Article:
The Brady-Belichick era was at its peak when the Patriots found themselves in an instant classic with the Baltimore Ravens during the divisional round playoffs in the 2014 season.
Baltimore was proving a worthy adversary for the top-seeded Patriots, holding a 14-point lead not once but twice. Due to Brady's greatness, a seldom-used ineligible receiver trick, and a double-pass with receiver Julian Edelman connecting on a 51-yard touchdown to Danny Amendola, the Patriots rallied from two double-digit deficits.
As was tradition, the legendary quarterback threw a picture-perfect touchdown pass to Brandon LaFell for the game-winning score, which Brady says is one of his top-10 throws in his Hall of Fame career.
Although it was Brady's late-game heroics and Belichick's brilliant tactics that put the Patriots into a then-fourth consecutive AFC Championship Game, it was on the sideline during that memorable win where the first seeds were planted on Jerod Mayo's path to a career in coaching.
Mayo's season ended three months earlier when he suffered a significant knee injury in a win over the Bills. The Patriots linebacker only appeared in six games in his seventh season after being selected in the first round by New England in the 2008 NFL Draft. However, he was helping his teammates as another set of eyes for a star-studded defense.
During his rehab process, Mayo's relationship with then-coaching assistant Steve Belichick grew. Mayo would help Belichick with special projects by reviewing film as the duo scouted future opponents. On that electrifying Saturday night, Mayo, Microsoft Surface tablet in hand, showed his teammates how the Ravens were attacking the Patriots run defense.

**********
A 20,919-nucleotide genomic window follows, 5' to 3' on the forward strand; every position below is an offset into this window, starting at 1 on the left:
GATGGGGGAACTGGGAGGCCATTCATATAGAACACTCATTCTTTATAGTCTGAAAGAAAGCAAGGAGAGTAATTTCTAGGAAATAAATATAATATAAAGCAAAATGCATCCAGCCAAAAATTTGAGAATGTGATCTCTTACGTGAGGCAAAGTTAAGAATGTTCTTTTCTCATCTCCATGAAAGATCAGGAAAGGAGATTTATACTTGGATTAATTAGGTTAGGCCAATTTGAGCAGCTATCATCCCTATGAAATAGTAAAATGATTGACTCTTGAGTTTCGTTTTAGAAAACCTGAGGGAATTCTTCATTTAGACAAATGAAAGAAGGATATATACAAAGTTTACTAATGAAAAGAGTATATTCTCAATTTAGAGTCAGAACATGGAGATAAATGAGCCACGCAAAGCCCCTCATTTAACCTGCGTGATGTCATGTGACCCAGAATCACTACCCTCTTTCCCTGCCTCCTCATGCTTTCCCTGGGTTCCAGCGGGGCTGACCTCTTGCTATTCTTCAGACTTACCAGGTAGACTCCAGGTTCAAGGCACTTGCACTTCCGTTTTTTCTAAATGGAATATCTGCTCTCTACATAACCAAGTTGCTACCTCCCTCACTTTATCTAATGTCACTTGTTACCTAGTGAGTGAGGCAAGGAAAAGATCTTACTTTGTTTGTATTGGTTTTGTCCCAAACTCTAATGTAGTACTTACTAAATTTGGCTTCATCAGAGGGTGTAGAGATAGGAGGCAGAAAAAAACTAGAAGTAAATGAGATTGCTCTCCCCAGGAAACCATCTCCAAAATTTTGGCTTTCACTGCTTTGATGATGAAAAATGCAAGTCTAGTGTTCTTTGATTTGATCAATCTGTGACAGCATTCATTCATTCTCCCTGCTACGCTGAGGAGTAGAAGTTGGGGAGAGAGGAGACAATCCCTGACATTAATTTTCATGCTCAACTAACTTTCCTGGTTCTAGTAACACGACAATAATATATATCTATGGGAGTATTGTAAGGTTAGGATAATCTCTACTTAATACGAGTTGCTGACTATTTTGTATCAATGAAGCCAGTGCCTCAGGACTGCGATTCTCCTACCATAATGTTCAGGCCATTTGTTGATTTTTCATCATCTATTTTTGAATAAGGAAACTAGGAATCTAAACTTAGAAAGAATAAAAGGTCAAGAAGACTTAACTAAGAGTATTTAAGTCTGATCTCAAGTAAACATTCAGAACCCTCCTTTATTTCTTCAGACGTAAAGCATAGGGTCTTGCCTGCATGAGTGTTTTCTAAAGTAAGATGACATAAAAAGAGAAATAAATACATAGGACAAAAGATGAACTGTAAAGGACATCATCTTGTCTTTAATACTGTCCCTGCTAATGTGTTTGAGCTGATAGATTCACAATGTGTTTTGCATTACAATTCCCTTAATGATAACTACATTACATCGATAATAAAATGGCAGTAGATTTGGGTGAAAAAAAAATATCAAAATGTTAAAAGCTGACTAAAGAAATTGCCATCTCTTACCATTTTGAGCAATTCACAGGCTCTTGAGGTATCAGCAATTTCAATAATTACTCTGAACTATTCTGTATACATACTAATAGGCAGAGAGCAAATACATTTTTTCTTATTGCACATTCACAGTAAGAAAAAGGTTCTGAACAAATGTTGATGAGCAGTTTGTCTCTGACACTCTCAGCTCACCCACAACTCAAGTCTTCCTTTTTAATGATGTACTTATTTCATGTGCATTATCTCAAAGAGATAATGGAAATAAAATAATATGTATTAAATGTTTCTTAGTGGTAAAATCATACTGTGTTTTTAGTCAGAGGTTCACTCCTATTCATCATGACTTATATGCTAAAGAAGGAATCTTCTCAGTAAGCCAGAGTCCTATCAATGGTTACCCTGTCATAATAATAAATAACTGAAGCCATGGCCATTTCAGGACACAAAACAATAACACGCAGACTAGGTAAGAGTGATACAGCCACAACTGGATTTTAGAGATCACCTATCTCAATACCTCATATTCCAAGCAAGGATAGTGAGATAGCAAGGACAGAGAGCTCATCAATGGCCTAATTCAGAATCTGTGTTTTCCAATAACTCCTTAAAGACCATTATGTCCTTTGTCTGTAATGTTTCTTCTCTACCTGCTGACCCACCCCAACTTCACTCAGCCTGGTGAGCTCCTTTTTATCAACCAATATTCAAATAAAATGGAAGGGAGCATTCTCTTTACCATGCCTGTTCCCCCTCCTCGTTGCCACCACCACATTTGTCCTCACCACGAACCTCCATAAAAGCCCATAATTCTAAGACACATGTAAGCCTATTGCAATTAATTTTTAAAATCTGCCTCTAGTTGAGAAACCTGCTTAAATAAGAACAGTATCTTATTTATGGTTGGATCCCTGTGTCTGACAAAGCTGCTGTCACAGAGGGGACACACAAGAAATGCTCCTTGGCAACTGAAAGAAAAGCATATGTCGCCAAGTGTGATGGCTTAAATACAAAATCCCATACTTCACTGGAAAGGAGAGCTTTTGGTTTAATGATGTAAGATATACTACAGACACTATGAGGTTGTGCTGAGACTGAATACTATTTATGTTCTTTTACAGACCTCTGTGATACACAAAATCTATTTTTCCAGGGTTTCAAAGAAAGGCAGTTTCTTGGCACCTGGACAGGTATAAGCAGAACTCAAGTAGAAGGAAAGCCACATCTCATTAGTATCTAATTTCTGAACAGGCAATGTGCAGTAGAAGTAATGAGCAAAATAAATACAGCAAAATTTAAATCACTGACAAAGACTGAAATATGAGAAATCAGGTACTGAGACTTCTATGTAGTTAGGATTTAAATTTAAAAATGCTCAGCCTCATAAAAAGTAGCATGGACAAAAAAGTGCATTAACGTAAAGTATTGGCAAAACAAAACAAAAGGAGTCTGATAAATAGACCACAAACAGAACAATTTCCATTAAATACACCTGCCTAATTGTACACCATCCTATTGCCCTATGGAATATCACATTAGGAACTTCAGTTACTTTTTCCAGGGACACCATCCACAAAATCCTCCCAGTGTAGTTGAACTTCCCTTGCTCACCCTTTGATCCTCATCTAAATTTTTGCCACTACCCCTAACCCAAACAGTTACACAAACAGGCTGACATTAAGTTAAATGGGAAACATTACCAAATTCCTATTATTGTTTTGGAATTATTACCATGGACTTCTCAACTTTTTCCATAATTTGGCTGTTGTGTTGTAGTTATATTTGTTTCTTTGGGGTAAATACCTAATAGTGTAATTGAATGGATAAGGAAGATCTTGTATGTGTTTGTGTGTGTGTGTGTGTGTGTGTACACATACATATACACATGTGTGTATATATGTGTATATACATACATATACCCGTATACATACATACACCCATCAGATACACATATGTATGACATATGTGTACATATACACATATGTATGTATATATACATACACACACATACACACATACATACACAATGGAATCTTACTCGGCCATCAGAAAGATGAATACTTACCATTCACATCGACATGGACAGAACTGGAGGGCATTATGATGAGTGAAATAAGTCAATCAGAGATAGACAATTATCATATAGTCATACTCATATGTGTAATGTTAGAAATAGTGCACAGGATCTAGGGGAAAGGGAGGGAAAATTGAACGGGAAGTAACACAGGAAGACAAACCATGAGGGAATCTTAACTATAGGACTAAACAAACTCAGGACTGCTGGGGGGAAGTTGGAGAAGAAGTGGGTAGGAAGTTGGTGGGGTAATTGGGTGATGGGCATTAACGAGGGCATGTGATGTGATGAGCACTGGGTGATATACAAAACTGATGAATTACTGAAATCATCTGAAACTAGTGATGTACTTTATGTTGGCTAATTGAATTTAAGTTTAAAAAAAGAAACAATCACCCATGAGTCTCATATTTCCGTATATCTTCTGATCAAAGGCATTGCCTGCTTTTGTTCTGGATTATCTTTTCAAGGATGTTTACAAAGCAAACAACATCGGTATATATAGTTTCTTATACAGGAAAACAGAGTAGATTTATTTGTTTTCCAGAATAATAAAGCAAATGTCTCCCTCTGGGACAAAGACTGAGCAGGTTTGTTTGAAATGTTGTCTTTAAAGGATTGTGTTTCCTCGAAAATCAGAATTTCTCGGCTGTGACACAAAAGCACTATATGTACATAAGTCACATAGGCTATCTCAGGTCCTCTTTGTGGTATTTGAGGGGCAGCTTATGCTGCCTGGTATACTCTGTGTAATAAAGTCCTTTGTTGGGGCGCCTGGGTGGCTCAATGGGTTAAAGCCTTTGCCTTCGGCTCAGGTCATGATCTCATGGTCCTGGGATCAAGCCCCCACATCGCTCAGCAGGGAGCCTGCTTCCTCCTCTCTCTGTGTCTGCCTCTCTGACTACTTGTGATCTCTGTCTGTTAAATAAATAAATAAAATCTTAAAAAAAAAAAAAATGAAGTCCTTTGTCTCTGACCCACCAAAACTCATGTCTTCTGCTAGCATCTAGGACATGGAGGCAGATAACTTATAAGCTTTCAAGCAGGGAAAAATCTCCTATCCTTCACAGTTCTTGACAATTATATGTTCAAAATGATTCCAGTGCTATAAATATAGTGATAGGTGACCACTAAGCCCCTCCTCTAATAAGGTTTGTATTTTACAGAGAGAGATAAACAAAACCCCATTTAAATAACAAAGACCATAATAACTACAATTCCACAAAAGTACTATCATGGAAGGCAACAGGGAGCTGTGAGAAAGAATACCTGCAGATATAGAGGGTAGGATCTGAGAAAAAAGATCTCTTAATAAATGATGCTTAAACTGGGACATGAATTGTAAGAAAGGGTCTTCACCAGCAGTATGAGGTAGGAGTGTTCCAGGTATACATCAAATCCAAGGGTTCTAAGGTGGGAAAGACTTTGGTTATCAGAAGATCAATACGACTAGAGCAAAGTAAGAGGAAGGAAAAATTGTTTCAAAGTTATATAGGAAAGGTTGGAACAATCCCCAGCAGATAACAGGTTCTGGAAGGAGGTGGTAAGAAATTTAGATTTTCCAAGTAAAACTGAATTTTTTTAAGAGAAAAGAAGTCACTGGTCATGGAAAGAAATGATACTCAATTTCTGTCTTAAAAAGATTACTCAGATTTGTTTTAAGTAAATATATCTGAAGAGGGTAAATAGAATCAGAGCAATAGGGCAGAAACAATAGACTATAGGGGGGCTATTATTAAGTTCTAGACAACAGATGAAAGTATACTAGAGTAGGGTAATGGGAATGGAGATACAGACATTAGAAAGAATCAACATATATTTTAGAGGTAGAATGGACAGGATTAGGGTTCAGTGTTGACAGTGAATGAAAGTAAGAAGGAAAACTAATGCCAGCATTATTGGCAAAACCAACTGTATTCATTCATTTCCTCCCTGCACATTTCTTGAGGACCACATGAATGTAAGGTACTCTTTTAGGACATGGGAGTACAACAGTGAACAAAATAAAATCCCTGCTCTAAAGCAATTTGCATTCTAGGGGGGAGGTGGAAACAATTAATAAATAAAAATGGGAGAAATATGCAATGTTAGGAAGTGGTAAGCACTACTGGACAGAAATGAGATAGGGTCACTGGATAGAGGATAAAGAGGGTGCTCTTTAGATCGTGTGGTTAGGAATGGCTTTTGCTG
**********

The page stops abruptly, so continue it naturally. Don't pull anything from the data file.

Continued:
"In 2014, when he got hurt, I remember being in the Baltimore game. He's just coming up to us non-stop with the Surface [tablet] showing us what's going on in the game, how Baltimore was kind of doing some things against us in the run game," franchise legend Devin McCourty told Patriots.com." That was the balance of keeping it light and keeping guys ready to go. But also the Xs and Os and the player type and understanding the game can get you from both sides. I think that fully embodies who Jerod is."
Nine years after New England's run to a fourth Super Bowl championship in 2014, Patriots Chairman and CEO Robert Kraft introduced Mayo as the franchise's 15th head coach. The heir to Bill Belichick, the greatest coach of all-time, earned the job as the youngest current head coach in the NFL (37) and without the organization interviewing a single other candidate — a succession plan from Belichick years in the making.
To those who know him best, it wasn't surprising that Mayo rose through the ranks in the Patriots organization to head coach.
"That man was born for this. He was born to be the New England Patriots head coach." - Former Patriots linebacker Brandon Spikes
"He's always been a coach to me on the field. But now it's stamped, it's labeled, he's the coach now. He's not putting the pads on. He's really the coach, and now he's the head coach," former defensive standout Jamie Collins said.
"He's just somebody people gravitate towards," Dont'a Hightower explained. "He not only leads by example, he also has the vocal aspect of it, too. Mayo has a great message and does a great job of delivering that message."
"I'm not surprised one bit that we are sitting here talking about this. That man was born for this. He was born to be the New England Patriots head coach," former linebacker Brandon Spikes stated emphatically.
From the outside looking in, Mayo's rapid hiring might've seemed unorthodox. However, as described by his former teammates, some of whom played for him over the last five seasons as a linebackers coach, Mayo was always on the fast track to being the Patriots next head coach.